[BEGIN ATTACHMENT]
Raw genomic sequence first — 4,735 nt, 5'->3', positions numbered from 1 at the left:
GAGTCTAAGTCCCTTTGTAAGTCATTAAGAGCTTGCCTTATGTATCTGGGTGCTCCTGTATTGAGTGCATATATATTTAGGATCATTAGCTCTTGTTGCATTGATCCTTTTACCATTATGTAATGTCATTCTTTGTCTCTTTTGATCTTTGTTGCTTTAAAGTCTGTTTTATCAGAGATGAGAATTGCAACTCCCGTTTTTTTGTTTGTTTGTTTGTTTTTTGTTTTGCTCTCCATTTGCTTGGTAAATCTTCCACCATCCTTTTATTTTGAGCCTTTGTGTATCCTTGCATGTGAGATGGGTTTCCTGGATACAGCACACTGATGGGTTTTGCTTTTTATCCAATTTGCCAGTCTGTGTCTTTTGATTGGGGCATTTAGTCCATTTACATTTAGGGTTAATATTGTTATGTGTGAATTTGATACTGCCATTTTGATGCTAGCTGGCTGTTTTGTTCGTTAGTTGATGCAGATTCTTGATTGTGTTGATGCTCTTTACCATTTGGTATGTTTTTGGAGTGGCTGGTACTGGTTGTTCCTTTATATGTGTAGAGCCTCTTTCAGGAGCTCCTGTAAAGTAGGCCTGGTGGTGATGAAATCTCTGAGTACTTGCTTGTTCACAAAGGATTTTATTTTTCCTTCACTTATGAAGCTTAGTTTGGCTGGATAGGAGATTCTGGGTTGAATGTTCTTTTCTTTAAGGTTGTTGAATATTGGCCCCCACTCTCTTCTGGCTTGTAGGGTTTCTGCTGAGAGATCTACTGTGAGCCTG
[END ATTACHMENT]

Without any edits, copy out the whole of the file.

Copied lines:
Raw genomic sequence first — 4,735 nt, 5'->3', positions numbered from 1 at the left:
GAGTCTAAGTCCCTTTGTAAGTCATTAAGAGCTTGCCTTATGTATCTGGGTGCTCCTGTATTGAGTGCATATATATTTAGGATCATTAGCTCTTGTTGCATTGATCCTTTTACCATTATGTAATGTCATTCTTTGTCTCTTTTGATCTTTGTTGCTTTAAAGTCTGTTTTATCAGAGATGAGAATTGCAACTCCCGTTTTTTTGTTTGTTTGTTTGTTTTTTGTTTTGCTCTCCATTTGCTTGGTAAATCTTCCACCATCCTTTTATTTTGAGCCTTTGTGTATCCTTGCATGTGAGATGGGTTTCCTGGATACAGCACACTGATGGGTTTTGCTTTTTATCCAATTTGCCAGTCTGTGTCTTTTGATTGGGGCATTTAGTCCATTTACATTTAGGGTTAATATTGTTATGTGTGAATTTGATACTGCCATTTTGATGCTAGCTGGCTGTTTTGTTCGTTAGTTGATGCAGATTCTTGATTGTGTTGATGCTCTTTACCATTTGGTATGTTTTTGGAGTGGCTGGTACTGGTTGTTCCTTTATATGTGTAGAGCCTCTTTCAGGAGCTCCTGTAAAGTAGGCCTGGTGGTGATGAAATCTCTGAGTACTTGCTTGTTCACAAAGGATTTTATTTTTCCTTCACTTATGAAGCTTAGTTTGGCTGGATAGGAGATTCTGGGTTGAATGTTCTTTTCTTTAAGGTTGTTGAATATTGGCCCCCACTCTCTTCTGGCTTGTAGGGTTTCTGCTGAGAGATCTACTGTGAGCCTG